Calvin stopped.

 

Turned his chair back to face Liam and in a lowered tone of voice said, “The four of you in my motel room tomorrow morning at 9am. Don’t be late.”

 

Then he turned around and wheeled himself off the stage.

 

“Fuck him,” Liam muttered under his breath.

 

“That went well,” Jesse agreed.

 

“But will he do anything?” Marty asked the two of them.

 

Liam shrugged. “Who the fuck knows. Calvin’s always been his own man.”

 

“Look,” I said trying to diffuse the emotions that swirled around the four of us. “We just gotta steer clear of Jeff. If Calvin’s going to keep him around, there’s nothing we can do about it.”

 

“Fuck that,” Liam said as he stormed off back towards his drum kit which sat in a stack against the back curtain of the stage.

 

“Shouldn’t we go after him?” I looked toward Jesse.

 

“He’ll calm down,” Jesse said. “He always does. Come on, lets get the rest of this shit in the van and we can have a few beers back at the motel.”

 

Sounded like a reasonable plan.

 

The gig had gone well.

 

I couldn’t imagine what Calvin would want to talk to the four of us about tomorrow morning—unless he was going to cancel the tour.

 

I hadn’t even thought through the repercussions of accusing Jeff of being a drug dealer.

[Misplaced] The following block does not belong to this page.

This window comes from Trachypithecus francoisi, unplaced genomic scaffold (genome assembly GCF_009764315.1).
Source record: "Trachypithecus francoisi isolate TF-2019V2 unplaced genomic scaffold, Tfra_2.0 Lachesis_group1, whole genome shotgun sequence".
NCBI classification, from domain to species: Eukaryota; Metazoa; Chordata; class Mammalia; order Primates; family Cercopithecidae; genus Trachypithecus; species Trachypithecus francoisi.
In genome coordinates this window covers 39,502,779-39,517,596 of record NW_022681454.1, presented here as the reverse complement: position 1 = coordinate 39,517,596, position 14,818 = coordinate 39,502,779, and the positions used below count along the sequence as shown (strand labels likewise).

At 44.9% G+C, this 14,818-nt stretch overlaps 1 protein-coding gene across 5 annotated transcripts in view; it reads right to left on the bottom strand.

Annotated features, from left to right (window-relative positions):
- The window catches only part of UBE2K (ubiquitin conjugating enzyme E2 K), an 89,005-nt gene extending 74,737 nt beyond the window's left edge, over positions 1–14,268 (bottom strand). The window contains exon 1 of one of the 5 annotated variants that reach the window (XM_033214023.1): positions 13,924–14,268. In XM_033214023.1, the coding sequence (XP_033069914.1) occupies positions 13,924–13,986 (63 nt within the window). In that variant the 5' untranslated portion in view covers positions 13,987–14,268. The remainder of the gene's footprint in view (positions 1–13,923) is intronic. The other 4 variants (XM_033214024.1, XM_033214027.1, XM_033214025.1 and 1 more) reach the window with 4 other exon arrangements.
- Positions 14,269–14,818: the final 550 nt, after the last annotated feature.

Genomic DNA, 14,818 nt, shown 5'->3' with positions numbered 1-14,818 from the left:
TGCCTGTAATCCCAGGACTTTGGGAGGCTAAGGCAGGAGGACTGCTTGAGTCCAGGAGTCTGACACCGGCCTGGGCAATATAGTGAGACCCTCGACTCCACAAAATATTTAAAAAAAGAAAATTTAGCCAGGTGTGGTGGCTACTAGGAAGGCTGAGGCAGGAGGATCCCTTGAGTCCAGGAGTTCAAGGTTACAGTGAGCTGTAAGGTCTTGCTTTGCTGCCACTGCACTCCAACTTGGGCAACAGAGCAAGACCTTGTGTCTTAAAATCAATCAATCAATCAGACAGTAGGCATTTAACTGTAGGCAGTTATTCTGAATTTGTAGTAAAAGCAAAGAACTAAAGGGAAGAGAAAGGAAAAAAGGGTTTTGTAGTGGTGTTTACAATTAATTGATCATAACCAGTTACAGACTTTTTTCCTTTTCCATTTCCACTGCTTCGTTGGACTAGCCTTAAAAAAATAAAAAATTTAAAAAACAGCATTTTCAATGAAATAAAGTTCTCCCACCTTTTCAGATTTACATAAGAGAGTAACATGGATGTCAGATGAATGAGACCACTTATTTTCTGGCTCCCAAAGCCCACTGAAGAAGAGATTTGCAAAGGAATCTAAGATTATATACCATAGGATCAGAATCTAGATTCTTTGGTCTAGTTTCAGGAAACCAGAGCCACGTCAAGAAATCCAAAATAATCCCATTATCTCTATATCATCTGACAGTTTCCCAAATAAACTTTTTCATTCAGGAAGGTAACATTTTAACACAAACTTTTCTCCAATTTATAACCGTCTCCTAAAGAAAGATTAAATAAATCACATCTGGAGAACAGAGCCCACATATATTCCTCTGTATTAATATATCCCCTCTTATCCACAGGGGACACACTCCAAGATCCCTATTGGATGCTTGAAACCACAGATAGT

My music career could be over in an instant.

 

Why the hell hadn’t I just thrown the fucking tablet down the toilet?

 

Fuck!

 

 

Bags packed and stowed in the van so we could go to our next stop—or straight home—dependant upon how the meeting went with Calvin this morning, the four of us duly marched into his motel unit.

 

“Calvin,” Liam said as we walked through the door.

 

Jeff sat across the small formica table from Calvin.

 

He greeted the four of us.

 

Not a single one of us said another word.

 

Jeff looked to Calvin.

 

“Boys,” Calvin said in acknowledgment of our presence.

 

Then he placed the single foil packet in the middle of the table and eyeballed Jeff.

 

“You want to tell me what the fuck you’re doing offering this shit to my lead singer?”

 

I went cold.

 

The only sound I could hear was the insistent chirping of the sparrows, the sound drifting in from the open motel door.

 

Marty crossed his arms beside me.

 

Liam’s eyes never left Jeff.

 

I watched in horror as Liam’s hands flexed in and out of fists at his side.

 

“It’s not how it looks,” Jeff said his entire attention fixed on Calvin.

 

“That’s what you said about Steve,” Calvin replied.

 

Calvin knew and he didn’t do anything? That didn’t seem right to me.

 

Liam made a move towards Jeff.

 

Jeff scrambled to his feet and flattened himself against the concrete block wall of the motel unit.